Although the novel has been banned or challenged in some countries -- along with Aldous Huxley's Brave New World, We by Yevgeny Zamyatin, Kallocain by Karin Boye, and Fahrenheit 451 by Ray Bradbury -- among the most famous literary representations of dystopia (an anti-utopia).

In 2005, Time Magazine listed it among the hundred best English-language novels published since 1923.

The book has often been misinterpreted as an attack on socialism. But Orwell himself had occasion to refute such claims, both privately and in public.

In a letter to Francis A. Henson of the United Automobile Workers (dated June 16, 1949 or seven months before he died), excerpts from which were reproduced in Life (July 25, 1949) and the New York Times Book Review (July 31, 1949), Orwell stated the following:

"My recent novel [1984] is NOT intended as an attack on Socialism or on the British Labour Party (of which I am a supporter) but as a show-up of the perversions... which have already been partly realized in Communism and Fascism.... The scene of the book is laid in Britain in order to emphasize that the English-speaking races are not innately better than anyone else and that totalitarianism, if not fought against, could triumph anywhere."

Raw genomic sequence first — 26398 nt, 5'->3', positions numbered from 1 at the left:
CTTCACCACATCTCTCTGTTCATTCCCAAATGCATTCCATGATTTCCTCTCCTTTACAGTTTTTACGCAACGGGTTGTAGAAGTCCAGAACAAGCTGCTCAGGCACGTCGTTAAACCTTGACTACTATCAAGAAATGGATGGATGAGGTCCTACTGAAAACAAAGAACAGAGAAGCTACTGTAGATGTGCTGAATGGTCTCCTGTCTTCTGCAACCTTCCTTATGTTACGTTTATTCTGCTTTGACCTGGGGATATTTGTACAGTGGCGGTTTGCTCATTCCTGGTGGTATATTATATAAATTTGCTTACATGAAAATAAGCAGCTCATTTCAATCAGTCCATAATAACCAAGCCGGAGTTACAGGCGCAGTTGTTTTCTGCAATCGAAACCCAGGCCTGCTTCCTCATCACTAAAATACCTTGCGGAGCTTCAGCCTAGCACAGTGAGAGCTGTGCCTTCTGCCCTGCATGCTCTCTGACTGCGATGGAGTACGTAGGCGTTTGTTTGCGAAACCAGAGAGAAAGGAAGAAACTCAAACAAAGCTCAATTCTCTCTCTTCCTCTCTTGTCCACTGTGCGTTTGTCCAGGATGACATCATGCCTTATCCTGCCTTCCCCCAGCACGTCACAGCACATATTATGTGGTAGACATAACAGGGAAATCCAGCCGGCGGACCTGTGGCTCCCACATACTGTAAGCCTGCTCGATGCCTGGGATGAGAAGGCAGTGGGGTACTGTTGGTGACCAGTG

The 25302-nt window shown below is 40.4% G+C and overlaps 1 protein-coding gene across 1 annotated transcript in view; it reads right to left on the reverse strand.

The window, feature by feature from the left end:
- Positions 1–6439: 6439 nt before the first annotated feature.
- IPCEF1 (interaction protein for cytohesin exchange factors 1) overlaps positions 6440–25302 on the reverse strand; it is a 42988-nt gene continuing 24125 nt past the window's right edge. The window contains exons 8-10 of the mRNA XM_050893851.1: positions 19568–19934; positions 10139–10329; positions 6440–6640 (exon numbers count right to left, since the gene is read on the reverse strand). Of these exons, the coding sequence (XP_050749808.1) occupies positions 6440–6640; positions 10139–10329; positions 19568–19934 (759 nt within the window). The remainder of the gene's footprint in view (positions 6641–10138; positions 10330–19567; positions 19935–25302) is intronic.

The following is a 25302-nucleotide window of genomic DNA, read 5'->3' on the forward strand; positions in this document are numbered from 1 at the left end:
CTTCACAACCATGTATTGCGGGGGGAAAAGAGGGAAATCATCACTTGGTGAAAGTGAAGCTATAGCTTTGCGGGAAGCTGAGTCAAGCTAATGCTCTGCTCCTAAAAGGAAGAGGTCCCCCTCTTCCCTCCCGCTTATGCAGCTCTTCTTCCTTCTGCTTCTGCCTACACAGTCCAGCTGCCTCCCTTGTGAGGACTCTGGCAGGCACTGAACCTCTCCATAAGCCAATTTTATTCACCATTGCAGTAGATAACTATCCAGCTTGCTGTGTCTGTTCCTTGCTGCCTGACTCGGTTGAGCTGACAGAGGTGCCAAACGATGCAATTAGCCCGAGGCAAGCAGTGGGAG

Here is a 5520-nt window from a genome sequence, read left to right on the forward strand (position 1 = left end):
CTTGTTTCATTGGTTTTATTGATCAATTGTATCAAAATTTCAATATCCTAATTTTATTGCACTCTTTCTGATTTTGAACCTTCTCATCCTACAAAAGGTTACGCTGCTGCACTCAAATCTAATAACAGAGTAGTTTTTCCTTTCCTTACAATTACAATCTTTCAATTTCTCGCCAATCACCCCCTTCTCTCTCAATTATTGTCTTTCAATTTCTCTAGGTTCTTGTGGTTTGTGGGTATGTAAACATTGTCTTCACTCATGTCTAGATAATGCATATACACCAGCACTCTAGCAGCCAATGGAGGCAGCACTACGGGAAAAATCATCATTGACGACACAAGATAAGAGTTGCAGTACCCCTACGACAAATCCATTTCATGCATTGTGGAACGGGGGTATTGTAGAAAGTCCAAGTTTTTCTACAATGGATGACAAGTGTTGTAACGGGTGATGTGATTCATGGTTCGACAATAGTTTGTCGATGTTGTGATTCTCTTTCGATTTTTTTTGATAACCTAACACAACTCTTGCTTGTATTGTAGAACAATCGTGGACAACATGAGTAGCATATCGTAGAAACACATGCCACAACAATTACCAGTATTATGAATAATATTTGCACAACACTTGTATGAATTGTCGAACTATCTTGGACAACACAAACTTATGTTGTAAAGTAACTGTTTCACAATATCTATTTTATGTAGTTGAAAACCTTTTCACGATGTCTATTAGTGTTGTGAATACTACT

In his 1946 essay "Why I Write," Orwell described himself as a Democratic Socialist.

Nineteen Eighty-Four is set in Oceania, one of three intercontinental totalitarian super-states (the future Euro, Amero, and Other-o Zones).

The story occurs in London, the "chief city of Airstrip One," itself a province of Oceania that "had once been called England or Britain."

Posters of the ruling Party's leader "Big Brother" (a kind of Gen. Than Shwe, Hitler, Stalin, Churchhill, Bush, Cheney), bearing the caption BIG BROTHER IS WATCHING YOU, dominate the cityscapes.

Two-way screens (the "telescreen") dominate the private and public spaces of the population.

Oceania's people are in three classes -- the Inner Party, the Outer Party, and the Proles (or 99%). The Party government controls the people via the Ministry of Truth ("Minitrue" in Newspeak), the workplace of protagonist Winston Smith, an Outer Party member.

As in the Nazi and Stalinist regimes, propaganda is pervasive; Smith's job is rewriting historical documents to match the current party line, the orthodoxy of which changes often.

The job (like that of Douglas Dietrich at The Presidio library) includes destroying evidence, amending newspaper articles, and deleting the existence of people identified as "unpersons" (the disappeared).

The only hope is a revolutionary party led by Emmanuel Goldstein. But that is a myth or an appropriated reality used by the Inner Party to entrap rebels like Winston Smith and his love interest Julia, who only pretends to be a member of the Anti Sex League.

Here are more details on the story if reading it still seems impossible. It is also available as an audio book, Kindle, and a more modern movie was made, which is not nearly as good as the original BBC version.